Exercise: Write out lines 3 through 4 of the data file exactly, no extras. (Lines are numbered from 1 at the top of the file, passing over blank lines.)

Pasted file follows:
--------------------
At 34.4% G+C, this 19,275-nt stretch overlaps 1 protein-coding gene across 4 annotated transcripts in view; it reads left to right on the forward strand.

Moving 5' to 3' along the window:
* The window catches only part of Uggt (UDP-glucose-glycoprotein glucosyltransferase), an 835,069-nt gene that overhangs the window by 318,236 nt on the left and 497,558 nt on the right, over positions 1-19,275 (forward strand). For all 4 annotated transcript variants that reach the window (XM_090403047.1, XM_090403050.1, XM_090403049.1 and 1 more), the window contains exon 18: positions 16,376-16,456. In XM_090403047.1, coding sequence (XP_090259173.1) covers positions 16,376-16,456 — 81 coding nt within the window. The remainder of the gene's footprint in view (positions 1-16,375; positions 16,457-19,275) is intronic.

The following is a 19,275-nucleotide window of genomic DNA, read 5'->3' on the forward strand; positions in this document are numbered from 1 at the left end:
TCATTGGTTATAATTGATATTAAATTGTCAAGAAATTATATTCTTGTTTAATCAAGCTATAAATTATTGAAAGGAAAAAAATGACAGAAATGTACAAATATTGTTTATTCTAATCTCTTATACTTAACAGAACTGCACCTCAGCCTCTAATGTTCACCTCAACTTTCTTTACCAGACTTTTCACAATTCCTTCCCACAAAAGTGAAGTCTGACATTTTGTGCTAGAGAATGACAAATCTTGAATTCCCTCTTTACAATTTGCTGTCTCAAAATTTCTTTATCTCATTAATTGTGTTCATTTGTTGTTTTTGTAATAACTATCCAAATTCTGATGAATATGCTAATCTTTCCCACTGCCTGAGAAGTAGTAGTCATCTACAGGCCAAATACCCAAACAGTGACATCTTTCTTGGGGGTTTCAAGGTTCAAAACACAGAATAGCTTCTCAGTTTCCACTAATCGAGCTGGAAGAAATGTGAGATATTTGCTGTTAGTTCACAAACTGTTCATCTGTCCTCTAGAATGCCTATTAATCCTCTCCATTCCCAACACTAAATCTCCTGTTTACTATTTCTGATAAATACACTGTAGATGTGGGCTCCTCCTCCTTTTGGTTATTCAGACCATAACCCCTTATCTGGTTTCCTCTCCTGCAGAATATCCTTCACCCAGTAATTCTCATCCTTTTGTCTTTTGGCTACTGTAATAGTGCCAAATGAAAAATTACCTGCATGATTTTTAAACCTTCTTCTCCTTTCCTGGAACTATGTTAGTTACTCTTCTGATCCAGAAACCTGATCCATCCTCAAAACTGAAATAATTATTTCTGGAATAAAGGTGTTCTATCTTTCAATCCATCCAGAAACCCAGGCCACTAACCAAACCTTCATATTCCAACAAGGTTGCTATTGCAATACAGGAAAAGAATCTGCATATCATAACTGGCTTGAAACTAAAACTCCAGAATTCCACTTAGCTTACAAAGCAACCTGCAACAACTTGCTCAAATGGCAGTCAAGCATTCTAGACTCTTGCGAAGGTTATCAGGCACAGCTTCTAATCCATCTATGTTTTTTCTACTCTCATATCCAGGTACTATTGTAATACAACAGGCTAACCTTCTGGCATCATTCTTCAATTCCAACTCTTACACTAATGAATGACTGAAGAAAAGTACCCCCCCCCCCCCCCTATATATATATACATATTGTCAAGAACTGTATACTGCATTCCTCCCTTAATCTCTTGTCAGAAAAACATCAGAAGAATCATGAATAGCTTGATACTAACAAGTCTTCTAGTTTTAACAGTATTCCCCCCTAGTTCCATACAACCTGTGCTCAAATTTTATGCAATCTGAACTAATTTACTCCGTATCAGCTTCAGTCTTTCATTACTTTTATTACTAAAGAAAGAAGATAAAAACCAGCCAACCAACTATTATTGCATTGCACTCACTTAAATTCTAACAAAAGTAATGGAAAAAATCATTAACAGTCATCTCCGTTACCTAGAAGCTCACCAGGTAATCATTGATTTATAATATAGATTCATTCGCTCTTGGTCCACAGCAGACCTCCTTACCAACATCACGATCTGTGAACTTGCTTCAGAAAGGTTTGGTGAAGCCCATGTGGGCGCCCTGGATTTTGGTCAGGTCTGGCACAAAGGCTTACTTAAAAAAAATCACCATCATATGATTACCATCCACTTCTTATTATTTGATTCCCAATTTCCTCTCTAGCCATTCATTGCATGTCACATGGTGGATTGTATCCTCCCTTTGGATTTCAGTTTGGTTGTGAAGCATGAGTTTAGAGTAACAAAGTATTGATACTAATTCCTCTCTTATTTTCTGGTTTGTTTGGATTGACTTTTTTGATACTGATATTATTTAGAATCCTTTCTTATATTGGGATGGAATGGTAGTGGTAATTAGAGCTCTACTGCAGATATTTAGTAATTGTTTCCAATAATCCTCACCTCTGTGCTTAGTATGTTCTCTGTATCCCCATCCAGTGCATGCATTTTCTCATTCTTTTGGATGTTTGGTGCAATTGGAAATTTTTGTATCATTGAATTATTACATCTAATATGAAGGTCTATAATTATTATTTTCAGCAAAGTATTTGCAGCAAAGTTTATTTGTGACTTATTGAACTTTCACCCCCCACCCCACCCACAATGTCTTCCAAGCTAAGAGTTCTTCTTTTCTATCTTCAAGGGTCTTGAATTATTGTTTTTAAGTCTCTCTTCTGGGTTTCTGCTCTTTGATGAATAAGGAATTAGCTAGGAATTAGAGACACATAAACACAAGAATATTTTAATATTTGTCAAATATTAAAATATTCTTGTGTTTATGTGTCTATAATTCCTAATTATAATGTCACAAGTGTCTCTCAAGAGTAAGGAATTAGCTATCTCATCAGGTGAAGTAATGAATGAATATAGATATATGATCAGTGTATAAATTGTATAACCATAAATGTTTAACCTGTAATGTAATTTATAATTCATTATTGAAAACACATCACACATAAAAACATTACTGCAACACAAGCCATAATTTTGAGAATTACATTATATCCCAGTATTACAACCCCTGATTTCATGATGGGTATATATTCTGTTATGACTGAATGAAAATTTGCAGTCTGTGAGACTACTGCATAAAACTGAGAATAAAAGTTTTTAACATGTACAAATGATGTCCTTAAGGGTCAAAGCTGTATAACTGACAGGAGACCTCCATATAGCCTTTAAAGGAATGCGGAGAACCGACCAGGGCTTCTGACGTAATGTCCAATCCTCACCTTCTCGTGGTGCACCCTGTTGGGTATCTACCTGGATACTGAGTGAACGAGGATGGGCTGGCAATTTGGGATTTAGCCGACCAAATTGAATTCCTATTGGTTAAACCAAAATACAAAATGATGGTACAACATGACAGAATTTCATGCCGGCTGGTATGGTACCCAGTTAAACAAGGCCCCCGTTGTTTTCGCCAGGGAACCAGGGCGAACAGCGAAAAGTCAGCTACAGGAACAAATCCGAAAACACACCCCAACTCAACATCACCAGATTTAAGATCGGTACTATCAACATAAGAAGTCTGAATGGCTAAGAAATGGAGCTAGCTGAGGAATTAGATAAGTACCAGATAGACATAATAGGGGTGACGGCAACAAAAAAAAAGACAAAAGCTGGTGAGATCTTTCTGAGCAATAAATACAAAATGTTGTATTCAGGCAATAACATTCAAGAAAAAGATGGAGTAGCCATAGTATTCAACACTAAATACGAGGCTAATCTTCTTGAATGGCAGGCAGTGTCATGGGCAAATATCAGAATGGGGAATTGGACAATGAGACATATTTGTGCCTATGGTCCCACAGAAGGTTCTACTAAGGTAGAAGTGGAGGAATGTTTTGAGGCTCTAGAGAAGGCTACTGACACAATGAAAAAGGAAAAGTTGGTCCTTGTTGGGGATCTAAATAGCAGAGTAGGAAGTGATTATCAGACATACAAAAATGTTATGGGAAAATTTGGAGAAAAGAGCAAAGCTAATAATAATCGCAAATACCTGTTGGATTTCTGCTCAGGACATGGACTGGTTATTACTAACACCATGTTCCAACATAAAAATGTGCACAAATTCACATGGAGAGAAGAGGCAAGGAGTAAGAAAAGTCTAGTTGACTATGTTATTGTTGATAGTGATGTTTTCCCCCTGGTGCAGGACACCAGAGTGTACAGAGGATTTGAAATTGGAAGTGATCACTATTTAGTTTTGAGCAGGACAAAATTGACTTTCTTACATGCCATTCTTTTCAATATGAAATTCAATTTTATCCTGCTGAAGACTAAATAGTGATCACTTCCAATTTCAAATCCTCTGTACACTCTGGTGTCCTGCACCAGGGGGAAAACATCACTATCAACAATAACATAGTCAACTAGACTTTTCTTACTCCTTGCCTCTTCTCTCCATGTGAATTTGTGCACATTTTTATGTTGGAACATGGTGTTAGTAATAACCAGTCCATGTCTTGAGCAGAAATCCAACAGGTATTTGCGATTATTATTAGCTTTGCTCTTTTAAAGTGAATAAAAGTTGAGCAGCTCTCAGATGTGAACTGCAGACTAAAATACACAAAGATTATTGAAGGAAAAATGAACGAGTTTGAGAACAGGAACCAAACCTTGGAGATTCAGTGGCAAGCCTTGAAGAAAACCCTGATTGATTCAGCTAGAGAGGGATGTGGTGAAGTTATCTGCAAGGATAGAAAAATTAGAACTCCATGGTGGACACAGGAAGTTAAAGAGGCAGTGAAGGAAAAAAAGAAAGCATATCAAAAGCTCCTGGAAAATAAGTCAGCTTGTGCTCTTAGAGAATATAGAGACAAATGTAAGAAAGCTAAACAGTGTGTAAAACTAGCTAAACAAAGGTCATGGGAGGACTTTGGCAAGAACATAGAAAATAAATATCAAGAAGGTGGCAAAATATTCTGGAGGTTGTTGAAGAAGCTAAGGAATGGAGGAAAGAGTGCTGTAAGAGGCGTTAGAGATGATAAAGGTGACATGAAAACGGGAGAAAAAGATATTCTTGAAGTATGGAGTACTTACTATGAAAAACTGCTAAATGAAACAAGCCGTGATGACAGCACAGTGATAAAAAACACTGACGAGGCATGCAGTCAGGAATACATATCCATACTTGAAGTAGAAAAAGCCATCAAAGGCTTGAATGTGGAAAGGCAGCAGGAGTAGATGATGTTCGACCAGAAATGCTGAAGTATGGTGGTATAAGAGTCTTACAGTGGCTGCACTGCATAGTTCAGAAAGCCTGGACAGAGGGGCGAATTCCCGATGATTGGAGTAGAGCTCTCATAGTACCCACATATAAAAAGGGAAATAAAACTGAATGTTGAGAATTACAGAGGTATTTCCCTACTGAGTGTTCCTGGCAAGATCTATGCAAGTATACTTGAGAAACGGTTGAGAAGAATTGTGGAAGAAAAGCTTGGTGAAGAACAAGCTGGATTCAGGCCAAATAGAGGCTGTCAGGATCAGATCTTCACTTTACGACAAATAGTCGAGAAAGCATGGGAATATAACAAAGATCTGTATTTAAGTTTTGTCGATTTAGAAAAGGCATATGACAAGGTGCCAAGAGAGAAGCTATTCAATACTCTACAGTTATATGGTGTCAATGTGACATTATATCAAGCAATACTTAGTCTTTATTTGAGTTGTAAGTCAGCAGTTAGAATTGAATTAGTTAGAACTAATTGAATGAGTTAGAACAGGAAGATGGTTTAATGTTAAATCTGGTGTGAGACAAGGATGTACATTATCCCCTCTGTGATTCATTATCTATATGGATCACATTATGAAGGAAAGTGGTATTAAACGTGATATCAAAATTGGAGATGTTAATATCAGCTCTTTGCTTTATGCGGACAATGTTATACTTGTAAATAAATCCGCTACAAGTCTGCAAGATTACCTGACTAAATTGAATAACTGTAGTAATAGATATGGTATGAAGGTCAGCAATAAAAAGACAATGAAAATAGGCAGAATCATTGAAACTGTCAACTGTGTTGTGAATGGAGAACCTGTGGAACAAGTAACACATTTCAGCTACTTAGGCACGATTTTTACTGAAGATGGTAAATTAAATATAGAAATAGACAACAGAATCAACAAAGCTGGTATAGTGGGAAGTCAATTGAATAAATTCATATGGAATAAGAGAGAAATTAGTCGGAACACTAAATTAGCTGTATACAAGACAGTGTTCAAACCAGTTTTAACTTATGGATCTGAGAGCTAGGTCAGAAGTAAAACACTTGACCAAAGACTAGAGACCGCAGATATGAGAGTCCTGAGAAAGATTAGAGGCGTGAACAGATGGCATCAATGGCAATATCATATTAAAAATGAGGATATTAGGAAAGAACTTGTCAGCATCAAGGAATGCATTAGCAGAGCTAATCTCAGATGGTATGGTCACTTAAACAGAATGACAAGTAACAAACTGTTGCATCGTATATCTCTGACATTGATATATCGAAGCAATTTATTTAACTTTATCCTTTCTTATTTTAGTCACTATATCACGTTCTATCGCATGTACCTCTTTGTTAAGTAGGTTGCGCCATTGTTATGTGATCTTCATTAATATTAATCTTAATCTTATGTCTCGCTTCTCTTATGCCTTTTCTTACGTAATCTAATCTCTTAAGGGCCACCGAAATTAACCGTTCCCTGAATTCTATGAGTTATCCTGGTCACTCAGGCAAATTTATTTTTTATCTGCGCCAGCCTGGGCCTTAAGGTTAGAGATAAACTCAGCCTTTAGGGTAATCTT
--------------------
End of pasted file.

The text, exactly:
* The window catches only part of Uggt (UDP-glucose-glycoprotein glucosyltransferase), an 835,069-nt gene that overhangs the window by 318,236 nt on the left and 497,558 nt on the right, over positions 1-19,275 (forward strand). For all 4 annotated transcript variants that reach the window (XM_090403047.1, XM_090403050.1, XM_090403049.1 and 1 more), the window contains exon 18: positions 16,376-16,456. In XM_090403047.1, coding sequence (XP_090259173.1) covers positions 16,376-16,456 — 81 coding nt within the window. The remainder of the gene's footprint in view (positions 1-16,375; positions 16,457-19,275) is intronic.

The following is a 19,275-nucleotide window of genomic DNA, read 5'->3' on the forward strand; positions in this document are numbered from 1 at the left end: